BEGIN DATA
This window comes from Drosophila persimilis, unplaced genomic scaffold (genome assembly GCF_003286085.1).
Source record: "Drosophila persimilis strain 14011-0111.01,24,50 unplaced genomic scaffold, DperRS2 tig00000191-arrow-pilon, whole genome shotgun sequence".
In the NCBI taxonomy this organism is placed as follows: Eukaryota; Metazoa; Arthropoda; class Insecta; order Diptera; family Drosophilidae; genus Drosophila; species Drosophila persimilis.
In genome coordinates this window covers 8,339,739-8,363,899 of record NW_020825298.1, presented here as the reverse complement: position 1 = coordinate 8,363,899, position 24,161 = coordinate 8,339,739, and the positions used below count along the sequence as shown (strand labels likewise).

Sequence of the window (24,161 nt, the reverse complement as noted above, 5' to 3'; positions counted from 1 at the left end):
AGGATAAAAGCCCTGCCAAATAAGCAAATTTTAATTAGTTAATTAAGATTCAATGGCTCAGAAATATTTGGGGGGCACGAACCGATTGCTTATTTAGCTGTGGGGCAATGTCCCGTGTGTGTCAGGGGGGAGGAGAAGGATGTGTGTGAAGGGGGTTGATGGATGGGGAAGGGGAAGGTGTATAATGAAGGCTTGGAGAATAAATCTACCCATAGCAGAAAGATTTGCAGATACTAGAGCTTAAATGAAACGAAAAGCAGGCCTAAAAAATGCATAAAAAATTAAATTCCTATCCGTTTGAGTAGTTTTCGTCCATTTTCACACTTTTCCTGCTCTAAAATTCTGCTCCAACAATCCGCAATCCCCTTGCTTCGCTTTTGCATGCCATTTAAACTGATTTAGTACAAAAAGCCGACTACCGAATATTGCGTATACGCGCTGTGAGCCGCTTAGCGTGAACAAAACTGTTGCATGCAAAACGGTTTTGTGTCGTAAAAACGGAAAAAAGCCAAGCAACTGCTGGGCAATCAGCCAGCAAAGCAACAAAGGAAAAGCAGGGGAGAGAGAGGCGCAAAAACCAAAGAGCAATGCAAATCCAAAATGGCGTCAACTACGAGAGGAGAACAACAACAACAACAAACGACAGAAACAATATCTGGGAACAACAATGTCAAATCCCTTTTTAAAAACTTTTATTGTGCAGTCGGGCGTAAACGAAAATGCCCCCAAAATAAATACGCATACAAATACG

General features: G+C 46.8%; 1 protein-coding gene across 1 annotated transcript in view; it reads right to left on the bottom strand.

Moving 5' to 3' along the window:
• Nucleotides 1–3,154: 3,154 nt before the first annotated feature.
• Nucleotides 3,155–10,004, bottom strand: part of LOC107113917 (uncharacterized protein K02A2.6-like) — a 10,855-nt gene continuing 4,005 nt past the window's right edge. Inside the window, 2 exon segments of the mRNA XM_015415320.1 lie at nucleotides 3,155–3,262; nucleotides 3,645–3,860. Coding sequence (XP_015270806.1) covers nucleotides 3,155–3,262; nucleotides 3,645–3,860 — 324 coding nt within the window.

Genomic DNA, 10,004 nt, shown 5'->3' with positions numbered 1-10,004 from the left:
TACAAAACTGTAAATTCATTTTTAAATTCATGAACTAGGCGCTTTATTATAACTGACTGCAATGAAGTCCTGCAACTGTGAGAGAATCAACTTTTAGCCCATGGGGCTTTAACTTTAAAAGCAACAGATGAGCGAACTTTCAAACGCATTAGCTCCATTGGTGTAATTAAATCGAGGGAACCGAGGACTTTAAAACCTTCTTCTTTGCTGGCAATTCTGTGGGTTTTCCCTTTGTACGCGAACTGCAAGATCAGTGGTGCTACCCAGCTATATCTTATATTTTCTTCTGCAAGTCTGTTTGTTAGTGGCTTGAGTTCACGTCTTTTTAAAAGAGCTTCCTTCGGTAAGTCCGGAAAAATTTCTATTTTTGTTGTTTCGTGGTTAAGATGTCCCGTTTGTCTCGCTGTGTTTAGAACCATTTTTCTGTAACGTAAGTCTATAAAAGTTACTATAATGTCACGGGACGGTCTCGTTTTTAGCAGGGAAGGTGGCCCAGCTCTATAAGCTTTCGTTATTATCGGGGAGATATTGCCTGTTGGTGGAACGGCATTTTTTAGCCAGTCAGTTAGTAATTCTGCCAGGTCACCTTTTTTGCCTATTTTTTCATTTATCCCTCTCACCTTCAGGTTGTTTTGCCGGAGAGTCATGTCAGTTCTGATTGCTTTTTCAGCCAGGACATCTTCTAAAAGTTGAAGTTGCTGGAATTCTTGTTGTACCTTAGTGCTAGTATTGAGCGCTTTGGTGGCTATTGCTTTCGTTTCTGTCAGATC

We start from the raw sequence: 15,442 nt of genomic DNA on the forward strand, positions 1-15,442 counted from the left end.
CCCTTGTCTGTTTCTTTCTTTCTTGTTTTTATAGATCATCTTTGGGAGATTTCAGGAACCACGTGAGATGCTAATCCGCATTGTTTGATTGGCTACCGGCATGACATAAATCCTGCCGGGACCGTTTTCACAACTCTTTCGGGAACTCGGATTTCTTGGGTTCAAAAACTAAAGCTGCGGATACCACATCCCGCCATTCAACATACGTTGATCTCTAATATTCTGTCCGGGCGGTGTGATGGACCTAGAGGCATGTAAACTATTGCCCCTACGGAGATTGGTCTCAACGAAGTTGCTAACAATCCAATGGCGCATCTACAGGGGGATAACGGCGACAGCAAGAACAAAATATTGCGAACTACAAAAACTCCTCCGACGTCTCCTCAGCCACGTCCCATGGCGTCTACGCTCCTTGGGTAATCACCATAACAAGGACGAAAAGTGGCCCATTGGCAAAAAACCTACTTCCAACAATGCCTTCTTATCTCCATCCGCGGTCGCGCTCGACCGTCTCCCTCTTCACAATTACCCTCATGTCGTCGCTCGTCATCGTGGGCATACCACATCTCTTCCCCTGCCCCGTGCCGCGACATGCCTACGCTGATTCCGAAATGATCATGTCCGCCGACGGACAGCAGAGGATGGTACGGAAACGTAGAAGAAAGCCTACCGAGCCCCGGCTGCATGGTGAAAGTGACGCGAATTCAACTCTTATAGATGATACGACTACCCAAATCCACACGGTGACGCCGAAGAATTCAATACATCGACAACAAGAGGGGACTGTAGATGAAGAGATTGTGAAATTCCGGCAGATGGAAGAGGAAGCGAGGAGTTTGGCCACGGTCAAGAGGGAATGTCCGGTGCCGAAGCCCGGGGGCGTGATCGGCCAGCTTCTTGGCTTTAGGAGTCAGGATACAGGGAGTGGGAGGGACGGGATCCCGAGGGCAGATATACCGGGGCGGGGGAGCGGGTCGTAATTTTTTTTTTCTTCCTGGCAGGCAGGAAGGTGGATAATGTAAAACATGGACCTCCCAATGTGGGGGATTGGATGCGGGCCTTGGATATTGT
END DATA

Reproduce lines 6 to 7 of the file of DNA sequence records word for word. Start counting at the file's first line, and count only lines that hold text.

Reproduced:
AGGATAAAAGCCCTGCCAAATAAGCAAATTTTAATTAGTTAATTAAGATTCAATGGCTCAGAAATATTTGGGGGGCACGAACCGATTGCTTATTTAGCTGTGGGGCAATGTCCCGTGTGTGTCAGGGGGGAGGAGAAGGATGTGTGTGAAGGGGGTTGATGGATGGGGAAGGGGAAGGTGTATAATGAAGGCTTGGAGAATAAATCTACCCATAGCAGAAAGATTTGCAGATACTAGAGCTTAAATGAAACGAAAAGCAGGCCTAAAAAATGCATAAAAAATTAAATTCCTATCCGTTTGAGTAGTTTTCGTCCATTTTCACACTTTTCCTGCTCTAAAATTCTGCTCCAACAATCCGCAATCCCCTTGCTTCGCTTTTGCATGCCATTTAAACTGATTTAGTACAAAAAGCCGACTACCGAATATTGCGTATACGCGCTGTGAGCCGCTTAGCGTGAACAAAACTGTTGCATGCAAAACGGTTTTGTGTCGTAAAAACGGAAAAAAGCCAAGCAACTGCTGGGCAATCAGCCAGCAAAGCAACAAAGGAAAAGCAGGGGAGAGAGAGGCGCAAAAACCAAAGAGCAATGCAAATCCAAAATGGCGTCAACTACGAGAGGAGAACAACAACAACAACAAACGACAGAAACAATATCTGGGAACAACAATGTCAAATCCCTTTTTAAAAACTTTTATTGTGCAGTCGGGCGTAAACGAAAATGCCCCCAAAATAAATACGCATACAAATACG

General features: G+C 46.8%; 1 protein-coding gene across 1 annotated transcript in view; it reads right to left on the bottom strand.